n4 “Shills” are persons used by the casinos to induce potential patrons to enter a casino or entice potential patrons to play any game. Use of “shills” is specifically prohibited by the Casino Control Act (the “Act”). N.J.S.A. 5:12-100(1). Plaintiffs misuse the term “shills.” In fact, what they complain about is the use of “anti-shills,” persons trying not to induce players to play a game but instead persons trying to prevent players from playing a game.

n5 “Comps” are complimentary services such as free goods, drinks, meals, parking, lodging. transportation, and entertainment expenses which casinos are authorized, but not required, to provide patrons pursuant to N.J.S.A. 5:12-102(m).

B. The Casino Control Act and CCC Regulations

The Casino Control Act, N.J.S.A. 5:12-1 et seq. (the “Act”), gives the CCC comprehensive authority to define and regulate the rules and conduct of play for blackjack and other authorized casino games. See Uston v. Resorts Int’l Hotel, Inc., 89 N.J. 163, 169, 445 A.2d 370 (1982) (citing N.J.S.A. 5:12-70f and 100e); see also Campione v. Adamar of N.J., 302 N.J. Super. 99, 113-14, 694 A.2d 1045 (App. Div. 1997), cert. granted, 152 N.J. 9, 702 A.2d 348 (1997). n6 It also grants the CCC “exclusive jurisdiction” over the interpretation and enforcement of regulations governing “all matters delegated to it or within the scope of its powers under the provisions of [the Act].” N.J.S.A 5:12-133(b); see id. 5:12-69 to 70. Among the matters that the Act delegates to the CCC are the promulgation of regulations regarding the rules of casino games, including blackjack, id. 5:12-69, 70(f), gambling related advertising, id. 5:12-70(o), and the enforcement of gaming regulations, including the investigation, adjudication, and punishment of regulatory violations, id. 5:12-63(b), (f), (g); 5:12-64; 5:12-129.

n6 Uston and Campione are the seminal cases addressing the battle between the Atlantic City casinos and blackjack card-counters. The New Jersey Supreme Court in Uston determined that the casinos could not exclude card-counters from their premises, as the CCC had not authorized exclusionf card-counters. Uston, 89 N.J. at 166, 445 A.2d 370. The Court also held that the Act gives the CCC exclusive and plenary authority “to set the rules of licensed casino games, which includes the methods for playing those games.” Id. at 166.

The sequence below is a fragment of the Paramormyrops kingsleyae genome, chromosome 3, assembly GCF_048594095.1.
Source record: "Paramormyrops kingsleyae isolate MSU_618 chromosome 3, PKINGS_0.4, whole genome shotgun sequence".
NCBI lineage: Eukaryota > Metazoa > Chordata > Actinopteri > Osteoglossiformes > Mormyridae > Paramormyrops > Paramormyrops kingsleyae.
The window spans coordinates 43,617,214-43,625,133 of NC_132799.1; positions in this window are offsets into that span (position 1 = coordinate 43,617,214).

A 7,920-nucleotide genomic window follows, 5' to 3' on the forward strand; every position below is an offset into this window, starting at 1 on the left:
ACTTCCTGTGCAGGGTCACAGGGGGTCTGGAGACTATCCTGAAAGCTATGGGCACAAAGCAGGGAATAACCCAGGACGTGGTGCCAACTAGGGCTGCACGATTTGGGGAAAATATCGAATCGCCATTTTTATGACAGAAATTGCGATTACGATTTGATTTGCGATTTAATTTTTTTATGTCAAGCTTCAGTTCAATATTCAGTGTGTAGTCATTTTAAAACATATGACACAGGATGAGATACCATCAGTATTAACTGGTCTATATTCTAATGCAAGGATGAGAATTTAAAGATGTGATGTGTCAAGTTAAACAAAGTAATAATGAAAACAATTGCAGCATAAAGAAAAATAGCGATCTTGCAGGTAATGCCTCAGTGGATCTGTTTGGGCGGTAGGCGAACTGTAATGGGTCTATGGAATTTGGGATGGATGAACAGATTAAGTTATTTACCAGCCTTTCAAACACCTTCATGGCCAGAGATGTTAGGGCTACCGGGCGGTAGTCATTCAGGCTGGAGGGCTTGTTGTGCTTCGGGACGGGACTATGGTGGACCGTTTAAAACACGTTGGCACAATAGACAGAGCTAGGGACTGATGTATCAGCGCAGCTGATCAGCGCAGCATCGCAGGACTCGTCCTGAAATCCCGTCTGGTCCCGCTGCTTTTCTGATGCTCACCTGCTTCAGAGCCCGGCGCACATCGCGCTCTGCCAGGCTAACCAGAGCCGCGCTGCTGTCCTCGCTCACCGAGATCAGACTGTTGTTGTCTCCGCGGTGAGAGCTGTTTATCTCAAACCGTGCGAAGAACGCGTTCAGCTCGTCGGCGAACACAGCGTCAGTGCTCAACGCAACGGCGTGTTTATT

Campione, which is currently before the New Jersey Supreme Court, addressed many of the same issues raised in this complaint. Specifically, it dealt with the issue of which countermeasures, short of exclusion, the casinos could utilize to neutralize the threat posed by card-counters. In Campione, the plaintiff, Mr. Campione, a skilled card-counter, alleged that he was treated in a discriminatory manner by the casinos in their implementation of certain CCC regulations. He claimed that Tropworld, the casino in which he most frequently played blackjack, engaged in practices of shuffling-at-will, lowering the maximum betting limit and restricting him to playing only one hand. He maintained that Tropworld would allow other players at the same table to bet above the maximum limit, to play more than one hand, and to play against the dealer one-on-one, while prohibiting him from doing the same. More specifically, Campione alleged that on one occasion, he was playing and card-counting at a Tropworld table with a minimum bet of $25 and a maximum bet of $1000, when he placed a $350 bet in the betting circle. Immediately, the casino floor supervisor, who was also a member of the casino’s card-counting team, instructed the dealer to change the betting-limit sign. Campione was told that he could bet only $100, while the other player at the table was told he could bet up to $1000. The dealer began dealing and pushed Campione’s money out of the betting circle. Campione pushed his money back into the circle. Play began and Campione received a ten or an eleven and sought to “double down” his bet by betting an additional $350. He next received a nine or a ten, winning the hand. The casino payed him only $200, $100 for each of his two bets, instead of the $700 to which Campione believed he was entitled. A confrontation between Campione and the floor supervisor and the CCC and DGE representatives ensued, but Campione never received further money. See generally, Campione v. Adamar of N.J., 274 N.J. Super. 63, 643 A.2d 42 ERR